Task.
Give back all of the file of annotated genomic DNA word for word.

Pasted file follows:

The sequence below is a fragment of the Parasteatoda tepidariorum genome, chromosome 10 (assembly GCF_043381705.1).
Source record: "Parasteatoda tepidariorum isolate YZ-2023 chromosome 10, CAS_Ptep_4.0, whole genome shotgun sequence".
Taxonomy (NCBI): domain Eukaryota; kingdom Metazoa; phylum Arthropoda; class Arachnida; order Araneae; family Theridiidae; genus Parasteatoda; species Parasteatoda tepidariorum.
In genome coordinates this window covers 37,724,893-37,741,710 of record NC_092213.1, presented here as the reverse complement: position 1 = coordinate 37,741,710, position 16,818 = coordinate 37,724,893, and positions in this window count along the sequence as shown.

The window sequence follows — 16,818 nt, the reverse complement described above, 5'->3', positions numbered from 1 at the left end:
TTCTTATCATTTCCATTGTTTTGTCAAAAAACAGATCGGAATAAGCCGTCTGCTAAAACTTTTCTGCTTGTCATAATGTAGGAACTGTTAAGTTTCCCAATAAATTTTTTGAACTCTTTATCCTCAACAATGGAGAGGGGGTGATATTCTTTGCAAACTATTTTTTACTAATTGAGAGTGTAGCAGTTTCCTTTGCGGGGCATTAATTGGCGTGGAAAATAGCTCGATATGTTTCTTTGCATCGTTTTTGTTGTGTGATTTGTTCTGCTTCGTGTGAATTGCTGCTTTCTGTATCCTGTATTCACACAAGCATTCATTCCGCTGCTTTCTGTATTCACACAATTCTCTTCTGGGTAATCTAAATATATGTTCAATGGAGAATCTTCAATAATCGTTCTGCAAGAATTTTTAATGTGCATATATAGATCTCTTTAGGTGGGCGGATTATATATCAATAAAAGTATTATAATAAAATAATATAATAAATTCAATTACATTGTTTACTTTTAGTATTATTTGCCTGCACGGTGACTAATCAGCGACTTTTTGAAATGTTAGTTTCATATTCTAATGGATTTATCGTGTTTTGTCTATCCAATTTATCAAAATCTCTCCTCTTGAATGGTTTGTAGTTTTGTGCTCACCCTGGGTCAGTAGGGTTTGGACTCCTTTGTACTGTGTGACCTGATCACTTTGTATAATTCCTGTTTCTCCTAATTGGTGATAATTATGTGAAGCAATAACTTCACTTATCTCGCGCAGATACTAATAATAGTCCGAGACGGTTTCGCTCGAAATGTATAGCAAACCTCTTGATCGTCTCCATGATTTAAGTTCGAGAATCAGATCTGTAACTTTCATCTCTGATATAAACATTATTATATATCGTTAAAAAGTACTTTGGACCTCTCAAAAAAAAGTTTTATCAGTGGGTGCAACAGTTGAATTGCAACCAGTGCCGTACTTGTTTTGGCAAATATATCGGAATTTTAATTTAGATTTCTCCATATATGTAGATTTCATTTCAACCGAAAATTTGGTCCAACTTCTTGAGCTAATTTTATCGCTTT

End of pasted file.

The sequence below is a fragment of the Parasteatoda tepidariorum genome, chromosome 10 (assembly GCF_043381705.1).
Source record: "Parasteatoda tepidariorum isolate YZ-2023 chromosome 10, CAS_Ptep_4.0, whole genome shotgun sequence".
Taxonomy (NCBI): domain Eukaryota; kingdom Metazoa; phylum Arthropoda; class Arachnida; order Araneae; family Theridiidae; genus Parasteatoda; species Parasteatoda tepidariorum.
In genome coordinates this window covers 37,724,893-37,741,710 of record NC_092213.1, presented here as the reverse complement: position 1 = coordinate 37,741,710, position 16,818 = coordinate 37,724,893, and positions in this window count along the sequence as shown.

The window sequence follows — 16,818 nt, the reverse complement described above, 5'->3', positions numbered from 1 at the left end:
TTCTTATCATTTCCATTGTTTTGTCAAAAAACAGATCGGAATAAGCCGTCTGCTAAAACTTTTCTGCTTGTCATAATGTAGGAACTGTTAAGTTTCCCAATAAATTTTTTGAACTCTTTATCCTCAACAATGGAGAGGGGGTGATATTCTTTGCAAACTATTTTTTACTAATTGAGAGTGTAGCAGTTTCCTTTGCGGGGCATTAATTGGCGTGGAAAATAGCTCGATATGTTTCTTTGCATCGTTTTTGTTGTGTGATTTGTTCTGCTTCGTGTGAATTGCTGCTTTCTGTATCCTGTATTCACACAAGCATTCATTCCGCTGCTTTCTGTATTCACACAATTCTCTTCTGGGTAATCTAAATATATGTTCAATGGAGAATCTTCAATAATCGTTCTGCAAGAATTTTTAATGTGCATATATAGATCTCTTTAGGTGGGCGGATTATATATCAATAAAAGTATTATAATAAAATAATATAATAAATTCAATTACATTGTTTACTTTTAGTATTATTTGCCTGCACGGTGACTAATCAGCGACTTTTTGAAATGTTAGTTTCATATTCTAATGGATTTATCGTGTTTTGTCTATCCAATTTATCAAAATCTCTCCTCTTGAATGGTTTGTAGTTTTGTGCTCACCCTGGGTCAGTAGGGTTTGGACTCCTTTGTACTGTGTGACCTGATCACTTTGTATAATTCCTGTTTCTCCTAATTGGTGATAATTATGTGAAGCAATAACTTCACTTATCTCGCGCAGATACTAATAATAGTCCGAGACGGTTTCGCTCGAAATGTATAGCAAACCTCTTGATCGTCTCCATGATTTAAGTTCGAGAATCAGATCTGTAACTTTCATCTCTGATATAAACATTATTATATATCGTTAAAAAGTACTTTGGACCTCTCAAAAAAAAGTTTTATCAGTGGGTGCAACAGTTGAATTGCAACCAGTGCCGTACTTGTTTTGGCAAATATATCGGAATTTTAATTTAGATTTCTCCATATATGTAGATTTCATTTCAACCGAAAATTTGGTCCAACTTCTTGAGCTAATTTTATCGCTTT